Winds can come from any direction at the surface of the planet. They also have vertical movement, which can either increase or decrease the temperatures as well as either add or eliminate moisture. But looking at the global perspective, the winds move within a confined area, known as cells.
There are three types of cells for each hemisphere of the planet, although they do have the same names and the same concept. These cells are called Hadley Cell, Ferrel Cell, and Polar Cell. Their locations are also relative to some of the common marks we have in the world, which is not a coincidence. Since both hemispheres are mirror images of each other, we will just look at the northern hemisphere for descriptions.
Starting from the Equator, we have the Hadley cell. This cell is in the tropics area of the planet and is the largest of the three. At the equator, air rises, which gives plenty of moisture to the air. As it circulates up and in a northern direction, the cooler air sinks back to the ground. This creates what is called the trade winds, blowing in an eastern direction near the equator.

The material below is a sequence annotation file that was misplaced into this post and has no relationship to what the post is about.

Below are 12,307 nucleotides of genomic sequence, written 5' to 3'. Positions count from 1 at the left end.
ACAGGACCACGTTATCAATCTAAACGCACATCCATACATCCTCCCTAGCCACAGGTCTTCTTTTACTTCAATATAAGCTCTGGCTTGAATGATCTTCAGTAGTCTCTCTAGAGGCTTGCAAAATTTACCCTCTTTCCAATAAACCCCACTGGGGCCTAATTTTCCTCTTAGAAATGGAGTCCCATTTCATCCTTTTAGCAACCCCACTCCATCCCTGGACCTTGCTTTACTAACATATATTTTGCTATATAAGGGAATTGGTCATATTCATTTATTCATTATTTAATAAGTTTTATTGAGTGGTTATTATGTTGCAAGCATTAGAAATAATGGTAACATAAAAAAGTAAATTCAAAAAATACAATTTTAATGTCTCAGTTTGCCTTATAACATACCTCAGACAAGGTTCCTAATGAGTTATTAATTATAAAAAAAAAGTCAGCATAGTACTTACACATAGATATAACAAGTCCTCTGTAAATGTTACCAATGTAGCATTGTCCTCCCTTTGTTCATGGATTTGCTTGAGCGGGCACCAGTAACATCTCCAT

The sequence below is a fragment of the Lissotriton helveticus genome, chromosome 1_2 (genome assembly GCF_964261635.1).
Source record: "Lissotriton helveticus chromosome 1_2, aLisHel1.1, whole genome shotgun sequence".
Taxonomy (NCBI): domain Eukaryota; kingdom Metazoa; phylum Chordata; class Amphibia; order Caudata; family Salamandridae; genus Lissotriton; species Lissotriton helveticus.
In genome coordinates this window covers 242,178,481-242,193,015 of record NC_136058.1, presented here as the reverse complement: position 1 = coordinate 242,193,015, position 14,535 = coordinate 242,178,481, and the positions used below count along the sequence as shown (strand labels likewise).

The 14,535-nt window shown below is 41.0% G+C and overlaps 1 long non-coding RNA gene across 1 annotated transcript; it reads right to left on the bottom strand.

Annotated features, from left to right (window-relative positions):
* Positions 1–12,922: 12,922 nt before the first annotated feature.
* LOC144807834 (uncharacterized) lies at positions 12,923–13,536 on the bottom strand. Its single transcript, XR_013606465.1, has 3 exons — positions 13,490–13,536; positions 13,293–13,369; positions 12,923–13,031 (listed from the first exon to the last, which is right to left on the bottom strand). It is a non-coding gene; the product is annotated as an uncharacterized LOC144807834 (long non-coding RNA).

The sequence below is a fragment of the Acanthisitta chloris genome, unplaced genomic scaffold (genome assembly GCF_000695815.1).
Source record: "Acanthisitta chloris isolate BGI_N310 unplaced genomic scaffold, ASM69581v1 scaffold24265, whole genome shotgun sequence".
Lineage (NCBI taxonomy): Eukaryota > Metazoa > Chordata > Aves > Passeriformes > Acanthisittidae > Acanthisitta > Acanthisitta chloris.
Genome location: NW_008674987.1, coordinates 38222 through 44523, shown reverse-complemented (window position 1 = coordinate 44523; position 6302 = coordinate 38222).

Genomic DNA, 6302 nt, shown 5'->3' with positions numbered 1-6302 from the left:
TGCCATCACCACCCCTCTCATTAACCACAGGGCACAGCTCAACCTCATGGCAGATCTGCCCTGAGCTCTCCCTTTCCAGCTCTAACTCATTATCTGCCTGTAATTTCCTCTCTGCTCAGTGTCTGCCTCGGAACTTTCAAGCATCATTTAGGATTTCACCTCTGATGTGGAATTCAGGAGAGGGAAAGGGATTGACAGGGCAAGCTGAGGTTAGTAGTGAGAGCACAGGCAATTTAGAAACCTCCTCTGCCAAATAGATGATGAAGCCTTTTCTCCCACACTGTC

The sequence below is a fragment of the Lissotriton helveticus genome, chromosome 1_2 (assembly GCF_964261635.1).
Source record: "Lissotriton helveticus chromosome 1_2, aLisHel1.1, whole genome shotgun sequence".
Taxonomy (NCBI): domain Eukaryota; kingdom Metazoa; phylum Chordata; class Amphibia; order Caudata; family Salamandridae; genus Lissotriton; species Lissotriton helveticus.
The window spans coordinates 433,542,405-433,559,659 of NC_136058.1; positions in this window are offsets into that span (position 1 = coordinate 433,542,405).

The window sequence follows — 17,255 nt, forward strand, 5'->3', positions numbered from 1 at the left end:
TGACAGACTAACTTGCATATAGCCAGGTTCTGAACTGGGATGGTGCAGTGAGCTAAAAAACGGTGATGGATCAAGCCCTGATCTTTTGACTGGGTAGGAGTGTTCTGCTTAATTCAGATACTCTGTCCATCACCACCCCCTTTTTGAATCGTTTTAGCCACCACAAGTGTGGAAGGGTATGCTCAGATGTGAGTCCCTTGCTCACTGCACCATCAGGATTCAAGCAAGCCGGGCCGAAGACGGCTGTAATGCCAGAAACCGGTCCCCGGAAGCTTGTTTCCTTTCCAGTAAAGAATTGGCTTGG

The Ferrel cell is at the sub-tropics region of the planet. The area next to the Hadley cell has sinking air, which then cycles to the surface and moves to the north, where air begins to rise again at the Arctic Circle. The winds here end up coming from the west, which we are familiar with here in the U.S. since our weather patterns move from west to east.
North of the Arctic Circle, we have the Polar cell. Air is rising where the Polar cell meets with the Ferrel cell. A lot of this air is colder and more on the dry side. While the winds here are not as strong as they are in the other cells, they do move much colder air, and can create bitter polar easterly winds. Usually, the air sinks near the poles, and moves outward at the surface of the Earth, which is why the areas around both the north and south poles are much colder. It also helps explain why we have ice at the cap of each pole.